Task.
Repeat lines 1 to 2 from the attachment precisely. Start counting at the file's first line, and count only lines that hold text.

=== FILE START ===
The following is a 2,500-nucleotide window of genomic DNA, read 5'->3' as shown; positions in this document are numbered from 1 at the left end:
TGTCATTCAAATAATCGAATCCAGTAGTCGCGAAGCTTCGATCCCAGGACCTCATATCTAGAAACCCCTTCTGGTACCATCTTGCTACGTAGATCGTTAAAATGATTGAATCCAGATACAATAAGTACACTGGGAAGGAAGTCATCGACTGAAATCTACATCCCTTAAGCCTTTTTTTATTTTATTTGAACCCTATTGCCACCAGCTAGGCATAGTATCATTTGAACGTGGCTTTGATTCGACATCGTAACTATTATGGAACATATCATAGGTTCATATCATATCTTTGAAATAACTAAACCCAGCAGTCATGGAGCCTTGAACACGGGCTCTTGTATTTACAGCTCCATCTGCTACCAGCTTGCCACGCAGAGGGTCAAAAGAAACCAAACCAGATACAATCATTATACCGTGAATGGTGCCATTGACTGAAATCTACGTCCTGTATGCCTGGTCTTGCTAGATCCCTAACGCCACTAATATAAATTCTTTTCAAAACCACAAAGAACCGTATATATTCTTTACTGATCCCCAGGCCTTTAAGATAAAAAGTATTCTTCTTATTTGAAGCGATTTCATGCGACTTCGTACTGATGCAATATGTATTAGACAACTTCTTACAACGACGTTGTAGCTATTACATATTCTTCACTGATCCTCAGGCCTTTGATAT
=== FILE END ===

The following is a 2,500-nucleotide window of genomic DNA, read 5'->3' as shown; positions in this document are numbered from 1 at the left end:
TGTCATTCAAATAATCGAATCCAGTAGTCGCGAAGCTTCGATCCCAGGACCTCATATCTAGAAACCCCTTCTGGTACCATCTTGCTACGTAGATCGTTAAAATGATTGAATCCAGATACAATAAGTACACTGGGAAGGAAGTCATCGACTGAAATCTACATCCCTTAAGCCTTTTTTTATTTTATTTGAACCCTATTGCCACCAGCTAGGCATAGTATCATTTGAACGTGGCTTTGATTCGACATCGTAACTATTATGGAACATATCATAGGTTCATATCATATCTTTGAAATAACTAAACCCAGCAGTCATGGAGCCTTGAACACGGGCTCTTGTATTTACAGCTCCATCTGCTACCAGCTTGCCACGCAGAGGGTCAAAAGAAACCAAACCAGATACAATCATTATACCGTGAATGGTGCCATTGACTGAAATCTACGTCCTGTATGCCTGGTCTTGCTAGATCCCTAACGCCACTAATATAAATTCTTTTCAAAACCACAAAGAACCGTATATATTCTTTACTGATCCCCAGGCCTTTAAGATAAAAAGTATTCTTCTTATTTGAAGCGATTTCATGCGACTTCGTACTGATGCAATATGTATTAGACAACTTCTTACAACGACGTTGTAGCTATTACATATTCTTCACTGATCCTCAGGCCTTTGATAT